Maurya Empire- Ashoka Notes for UPSC Exam

Ashoka

  • After Bindusara’s death in 273 BCE, there was a four-year struggle for succession. Bindusara wished for his son Susima to be his successor. 
  • However, Ashoka, another son of Bindusara, with the assistance of his minister Radhagupta, managed to claim the throne by defeating and eliminating his 99 brothers. 
  • Before ascending the throne, Ashoka had served as the Viceroy of Taxila and Ujjain, which were important cities for trade and commerce during Bindusara’s rule.
  • Ashoka is renowned as one of history’s greatest kings. He was the first ruler to establish direct communication with his people through inscriptions. 
  • He was known by various names, including Buddhashakya, Dharmasoka, Devanampiya (beloved of the gods), and Piyadassi (of pleasing appearance), as mentioned in Sri Lankan Buddhist chronicles Dipavamsa and Mahavamsa.
  • These texts provide detailed information about Ashoka’s queens. He was married to Mahadevi, the daughter of a merchant from Vidisha, who gave birth to Mahendra and Sanghamitra, well-known figures in the spread of Buddhism. 
  • Buddhist texts also mention other queens like Asandhimitta, Padmavati, Tissarakhita, and Karuvaki, the only queen mentioned in the queen’s edict, where she is described as the mother of Prince Tivara, the only son of Ashoka mentioned by name in inscriptions.
  • During Ashoka’s reign, the Mauryan Empire extended from Hindukush to Bengal, covering Afghanistan, Baluchistan, India, Kashmir, Nepal valleys, with only a small part in the far south occupied by the Cholas and Pandyas, according to his rock edicts.
  • Ashoka established diplomatic relations with rulers in Syria, Egypt, Macedonia, Cyrenaica (Libya), and Alexander of Epirus, as documented in the Edicts of Ashoka.
  • Ashoka embraced Buddhism and played a significant role in its expansion. He sent his children, Mahendra and Sanghamitra, to Sri Lanka (Ceylon) to promote Buddhism.
  • He appointed Dharma Mahamattas to spread moral and ethical teachings among various social groups, including women, during the 14th year of his reign.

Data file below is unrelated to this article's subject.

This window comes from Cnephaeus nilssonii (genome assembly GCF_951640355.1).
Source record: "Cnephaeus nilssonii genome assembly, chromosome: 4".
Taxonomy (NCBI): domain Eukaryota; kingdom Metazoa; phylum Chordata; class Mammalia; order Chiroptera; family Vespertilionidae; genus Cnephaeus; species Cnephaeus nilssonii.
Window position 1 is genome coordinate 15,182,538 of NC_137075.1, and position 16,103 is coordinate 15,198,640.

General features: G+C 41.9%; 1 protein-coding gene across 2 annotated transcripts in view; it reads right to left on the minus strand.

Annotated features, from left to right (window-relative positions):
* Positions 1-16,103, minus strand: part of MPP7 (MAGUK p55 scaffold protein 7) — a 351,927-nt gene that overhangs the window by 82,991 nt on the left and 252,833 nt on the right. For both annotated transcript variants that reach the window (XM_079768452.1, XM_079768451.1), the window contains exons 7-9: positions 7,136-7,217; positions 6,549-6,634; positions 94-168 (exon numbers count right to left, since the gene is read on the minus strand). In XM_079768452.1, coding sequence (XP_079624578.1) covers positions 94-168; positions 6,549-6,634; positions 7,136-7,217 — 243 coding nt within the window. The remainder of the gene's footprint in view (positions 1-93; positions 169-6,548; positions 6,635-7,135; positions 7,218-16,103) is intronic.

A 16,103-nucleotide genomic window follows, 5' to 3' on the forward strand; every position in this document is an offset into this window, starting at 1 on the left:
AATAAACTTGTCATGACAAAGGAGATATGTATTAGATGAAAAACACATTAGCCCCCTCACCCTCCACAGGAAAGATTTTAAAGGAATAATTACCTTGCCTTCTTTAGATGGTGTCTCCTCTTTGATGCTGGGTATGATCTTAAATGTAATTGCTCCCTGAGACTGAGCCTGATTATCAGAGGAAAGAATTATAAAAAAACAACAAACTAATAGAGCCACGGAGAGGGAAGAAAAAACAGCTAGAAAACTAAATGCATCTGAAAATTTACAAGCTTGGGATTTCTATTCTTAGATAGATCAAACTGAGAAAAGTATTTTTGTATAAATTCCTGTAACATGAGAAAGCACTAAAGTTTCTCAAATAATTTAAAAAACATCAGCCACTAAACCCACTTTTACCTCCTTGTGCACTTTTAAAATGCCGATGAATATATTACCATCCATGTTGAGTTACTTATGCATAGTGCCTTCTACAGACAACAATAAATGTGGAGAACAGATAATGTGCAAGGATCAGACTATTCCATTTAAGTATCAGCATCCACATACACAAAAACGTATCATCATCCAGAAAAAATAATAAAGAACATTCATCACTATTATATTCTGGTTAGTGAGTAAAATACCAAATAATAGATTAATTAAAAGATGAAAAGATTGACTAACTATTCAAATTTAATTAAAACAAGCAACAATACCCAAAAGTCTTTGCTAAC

• During his 21st year as king, he made a pilgrimage to Lumbini, the birthplace of Buddha.
  • Ashoka implemented policies to ban animal sacrifices, regulate the slaughter of animals for food, and established places like dharmashalas, hospitals, and sarais throughout his kingdom.

Brihadratha

  • After Ashoka’s rule, the Mauryan empire began to lose its strength. Subsequent kings ruled for brief periods. 
  • The empire’s decline ultimately led to its downfall. The Mauryan dynasty came to an end when the last Mauryan king, Brihadratha, was assassinated by his military commander, Pushyamitra Sunga, in 187 BCE.

Ashokan Inscriptions and Ashoka’s Dharma

  • We learn about Ashoka’s history from his inscriptions. 
  • He was the first Indian king to communicate with the people through these writings. 
  • His inscriptions provide information about Ashoka’s life, his actions both inside and outside his kingdom, the size of his empire, and his beliefs about dhamma.

Kalinga War Impact

  • After becoming king, Ashoka engaged in one major conflict, the Kalinga war. This war resulted in the death of 100,000 people and 150,000 were taken as prisoners. 
  • The suffering experienced by Brahmana priests and Buddhist monks deeply saddened Ashoka. 
  • As a result, he shifted from using force to spread his rule to a policy of cultural influence. 
  • This transition from “bherighosha” to “dhammagosha” is mentioned in the 13th Major Rock Edict. 
  • Following the Kalinga war, Ashoka aimed to win over foreign territories through ideas and not military force.
  • Even though he kept Kalinga as a part of his empire after the war, the Kalinga conflict didn’t turn Ashoka into an extreme pacifist. 
  • Instead, he adopted a practical approach to strengthen his empire. He encouraged tribal people to follow dharma, which meant adhering to established social rules and moral values. He appointed officers known as rajukas to enforce justice.
  • After the Kalinga war, Ashoka embraced Buddhism and became a monk. 
  • He generously supported Buddhists and went on pilgrimages to important Buddhist sites. 
  • A Buddhist council, led by his brother, was convened, and missionaries were dispatched to regions like South India, Sri Lanka, and Burma to promote Buddhism. 
  • Ashoka also appointed officers called dharma mahamatras to spread the principles of dharma among various social groups, including women.

Ashoka’s Legacy

  • Ashoka is celebrated as a remarkable ruler in the history of ancient India and the world. Some of his significant achievements include:
  • Unifying the nation politically: He brought the entire country together by promoting a common dhamma (moral code), language, and the widespread use of the Brahmi script in his inscriptions.
  • Fostering tolerance and respect: Ashoka advocated and practiced religious tolerance and respected different scripts and languages. 
  • He didn’t impose his religious beliefs on his subjects and even made donations to non-Buddhist sects, like the Ajivika sect. He also acknowledged scripts such as Kharoshti, Aramaic, and Greek.
  • Promoting cultural connections: In addition to transforming his administration, he encouraged cultural exchanges between Indian states and with other regions of the world. Ashoka can be seen as India’s first global cultural ambassador.
  • Pursuing a policy of peace and non-aggression: Ashoka is renowned for his commitment to peace, avoiding conquest and aggression.

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